An Australian tourist who failed to let family members know where he was heading in a boat sparked a full-scale search operation - with a helicopter search by police eventually locating him sunbathing at a beach.
Senior Sergeant Dave Litton said the man was one of five water rescues emergency services attended in the Waikato area yesterday.
The Australian was reported missing in a boat off Colville after being gone for about three hours.
"This man left Otautu Wharf in a 7ft aluminium dingy that was equipped with oars but no motor about 11.40am. At the time there was a 20-knot [37 km/h] northwesterly wind and a one-metre northerly swell," Mr Litton said.
"Though wearing a life jacket the man had not told anyone where he was going or when he would return and he had no communication equipment."
After his family raised the alarm, the coastguard launched a fixed wing aircraft from Auckland and the police eagle helicopter began an aerial search, Mr Litton said.
Two coastguard vessels were also put on standby, he said.
When the man was discovered sunbathing on a beach at Tiriteka Point, north of Otautu Wharf, by the helicopter, he told the crew he was waiting for the tide to rise before returning.
"If this man had only told other people where he was going and had a cellphone with him the valuable time and resources deployed in the search for him would not have been wasted," Mr Litton said.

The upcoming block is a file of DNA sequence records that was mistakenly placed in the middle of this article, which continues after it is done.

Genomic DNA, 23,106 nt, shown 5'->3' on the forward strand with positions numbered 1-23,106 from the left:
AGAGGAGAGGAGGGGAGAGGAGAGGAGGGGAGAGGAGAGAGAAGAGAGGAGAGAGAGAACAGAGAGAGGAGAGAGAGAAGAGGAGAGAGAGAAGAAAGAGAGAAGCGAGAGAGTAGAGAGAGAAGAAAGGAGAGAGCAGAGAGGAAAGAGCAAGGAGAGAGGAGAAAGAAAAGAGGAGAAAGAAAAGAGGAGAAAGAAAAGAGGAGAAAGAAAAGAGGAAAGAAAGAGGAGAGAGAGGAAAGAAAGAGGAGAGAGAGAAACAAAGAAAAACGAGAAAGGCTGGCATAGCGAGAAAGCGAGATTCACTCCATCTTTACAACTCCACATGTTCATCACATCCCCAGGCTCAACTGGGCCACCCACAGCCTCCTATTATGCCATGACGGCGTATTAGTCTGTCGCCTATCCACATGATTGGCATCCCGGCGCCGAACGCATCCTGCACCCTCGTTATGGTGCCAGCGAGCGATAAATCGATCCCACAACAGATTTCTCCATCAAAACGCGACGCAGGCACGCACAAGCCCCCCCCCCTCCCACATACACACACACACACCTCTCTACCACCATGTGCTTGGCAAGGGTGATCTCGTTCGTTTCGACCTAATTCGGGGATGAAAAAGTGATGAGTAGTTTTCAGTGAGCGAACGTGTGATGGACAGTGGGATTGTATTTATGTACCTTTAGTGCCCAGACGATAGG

In another rescue, firefighters were asked to bring a chainsaw after a man got his leg trapped in his homemade wooden boat in Tairua Harbour.
Further south, a man at Raglan's ocean beach was pulled out of the surf by an overseas tourist.
The man, who was semi-conscious when emergency services arrived at the beach, had become caught in a rip after rescuing his son and another child.
He was flown to Waikato Hospital in a serious condition.
"This incident highlights the importance of swimming between the flags and the excellent work done by the overseas visitor," Mr Litton said.
In another incident at Pauanui, four people - all in life jackets - were forced to abandon their boat after their engine lost power. The boat also caught fire and began taking on water.
The fifth water rescue was at the Manu Bay boat ramp in Raglan after a dinghy capsized in rough conditions.
All three people, who were wearing lifejackets, were thrown overboard. They made it to shore safely and were treated for cuts and bruises, Mr Litton said.
• Swim at beaches patrolled by life guards and swim between the flags
• When boating, ensure your boat is equipped for the conditions and everyone on board is wearing a life jacket
• Carry at least two forms of communication, including a cellphone, a hand held VHF radio on channel 16 or distress beacons. PLBs - personal locator beacons - or EPIRBs - emergency position-indicating radio beacons - are useful.
• Tell people when and where you are going, when you should be returning and when the alarm should be raised should you not return